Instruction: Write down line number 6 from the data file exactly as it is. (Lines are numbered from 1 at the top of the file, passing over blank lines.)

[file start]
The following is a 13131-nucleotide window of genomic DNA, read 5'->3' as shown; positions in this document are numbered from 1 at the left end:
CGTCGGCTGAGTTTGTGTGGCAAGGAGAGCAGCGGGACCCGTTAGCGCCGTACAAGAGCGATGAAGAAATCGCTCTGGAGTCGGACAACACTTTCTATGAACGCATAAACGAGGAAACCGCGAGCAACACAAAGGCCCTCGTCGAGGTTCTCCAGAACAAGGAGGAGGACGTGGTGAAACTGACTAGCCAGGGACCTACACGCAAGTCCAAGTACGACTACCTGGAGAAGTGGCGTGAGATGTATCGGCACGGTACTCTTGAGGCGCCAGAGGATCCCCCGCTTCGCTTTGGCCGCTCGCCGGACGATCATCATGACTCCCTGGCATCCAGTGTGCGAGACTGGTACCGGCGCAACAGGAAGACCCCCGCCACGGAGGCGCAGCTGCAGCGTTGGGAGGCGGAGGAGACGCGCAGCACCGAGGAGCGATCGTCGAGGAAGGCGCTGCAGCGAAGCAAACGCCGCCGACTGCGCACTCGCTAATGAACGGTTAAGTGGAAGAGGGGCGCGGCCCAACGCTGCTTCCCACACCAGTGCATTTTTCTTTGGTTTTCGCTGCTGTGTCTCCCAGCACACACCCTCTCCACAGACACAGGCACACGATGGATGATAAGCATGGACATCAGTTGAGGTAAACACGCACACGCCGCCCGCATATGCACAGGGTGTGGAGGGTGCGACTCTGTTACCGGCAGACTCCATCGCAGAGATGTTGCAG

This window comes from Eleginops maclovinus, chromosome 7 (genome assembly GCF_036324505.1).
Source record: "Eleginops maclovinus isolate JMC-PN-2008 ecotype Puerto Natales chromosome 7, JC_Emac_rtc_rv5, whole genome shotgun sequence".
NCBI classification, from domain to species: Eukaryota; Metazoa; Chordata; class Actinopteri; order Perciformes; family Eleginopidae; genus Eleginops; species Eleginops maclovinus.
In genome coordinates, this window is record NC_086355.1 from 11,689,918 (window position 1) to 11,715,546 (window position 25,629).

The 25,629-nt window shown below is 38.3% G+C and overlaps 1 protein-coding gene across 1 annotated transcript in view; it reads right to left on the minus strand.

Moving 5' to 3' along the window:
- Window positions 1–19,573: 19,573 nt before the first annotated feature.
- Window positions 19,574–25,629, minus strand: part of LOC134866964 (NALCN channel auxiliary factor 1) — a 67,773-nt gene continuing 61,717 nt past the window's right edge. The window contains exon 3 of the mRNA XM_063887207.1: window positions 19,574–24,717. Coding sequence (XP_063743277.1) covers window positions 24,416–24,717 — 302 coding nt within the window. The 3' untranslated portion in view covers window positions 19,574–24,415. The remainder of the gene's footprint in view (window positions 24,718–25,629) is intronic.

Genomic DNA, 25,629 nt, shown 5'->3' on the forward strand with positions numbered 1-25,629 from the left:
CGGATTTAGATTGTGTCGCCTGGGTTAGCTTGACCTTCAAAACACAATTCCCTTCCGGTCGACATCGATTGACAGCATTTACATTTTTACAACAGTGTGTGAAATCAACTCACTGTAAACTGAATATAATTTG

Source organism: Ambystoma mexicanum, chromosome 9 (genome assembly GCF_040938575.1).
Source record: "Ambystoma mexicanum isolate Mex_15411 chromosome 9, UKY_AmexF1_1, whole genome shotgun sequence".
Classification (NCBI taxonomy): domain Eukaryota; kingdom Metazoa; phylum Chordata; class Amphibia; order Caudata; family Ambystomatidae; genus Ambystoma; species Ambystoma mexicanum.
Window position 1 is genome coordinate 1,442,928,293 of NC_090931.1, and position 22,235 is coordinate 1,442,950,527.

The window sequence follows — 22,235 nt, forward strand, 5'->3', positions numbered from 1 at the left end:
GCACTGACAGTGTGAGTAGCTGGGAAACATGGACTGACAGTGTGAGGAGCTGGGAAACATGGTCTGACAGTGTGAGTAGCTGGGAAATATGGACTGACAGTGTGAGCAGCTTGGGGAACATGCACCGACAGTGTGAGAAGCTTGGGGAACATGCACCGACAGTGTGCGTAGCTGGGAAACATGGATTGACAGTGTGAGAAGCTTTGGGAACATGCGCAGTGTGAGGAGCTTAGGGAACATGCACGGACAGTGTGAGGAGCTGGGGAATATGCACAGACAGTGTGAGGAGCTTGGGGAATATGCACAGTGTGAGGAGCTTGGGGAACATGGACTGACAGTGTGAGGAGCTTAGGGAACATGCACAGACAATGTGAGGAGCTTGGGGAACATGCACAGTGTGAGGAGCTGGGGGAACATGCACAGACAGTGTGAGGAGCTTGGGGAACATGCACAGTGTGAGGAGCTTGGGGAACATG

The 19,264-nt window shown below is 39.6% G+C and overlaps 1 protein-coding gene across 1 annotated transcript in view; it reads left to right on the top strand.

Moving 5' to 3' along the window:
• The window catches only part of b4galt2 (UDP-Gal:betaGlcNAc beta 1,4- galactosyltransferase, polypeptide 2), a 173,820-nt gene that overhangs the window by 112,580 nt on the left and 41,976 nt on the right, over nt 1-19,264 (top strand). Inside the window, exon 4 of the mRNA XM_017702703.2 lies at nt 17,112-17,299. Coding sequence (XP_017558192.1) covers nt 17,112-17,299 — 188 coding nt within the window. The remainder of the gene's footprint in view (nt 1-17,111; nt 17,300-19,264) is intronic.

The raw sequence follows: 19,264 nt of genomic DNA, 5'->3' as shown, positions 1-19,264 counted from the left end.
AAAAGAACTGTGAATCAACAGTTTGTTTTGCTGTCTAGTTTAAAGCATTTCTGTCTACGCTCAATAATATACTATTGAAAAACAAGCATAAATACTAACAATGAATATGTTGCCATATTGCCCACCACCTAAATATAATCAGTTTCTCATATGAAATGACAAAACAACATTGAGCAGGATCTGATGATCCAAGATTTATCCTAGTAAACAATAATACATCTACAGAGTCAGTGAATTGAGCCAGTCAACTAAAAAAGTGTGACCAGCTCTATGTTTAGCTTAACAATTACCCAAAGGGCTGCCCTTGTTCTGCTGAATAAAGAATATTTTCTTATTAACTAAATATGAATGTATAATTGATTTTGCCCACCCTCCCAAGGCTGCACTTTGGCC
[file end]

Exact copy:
In genome coordinates, this window is record NC_086355.1 from 11,689,918 (window position 1) to 11,715,546 (window position 25,629).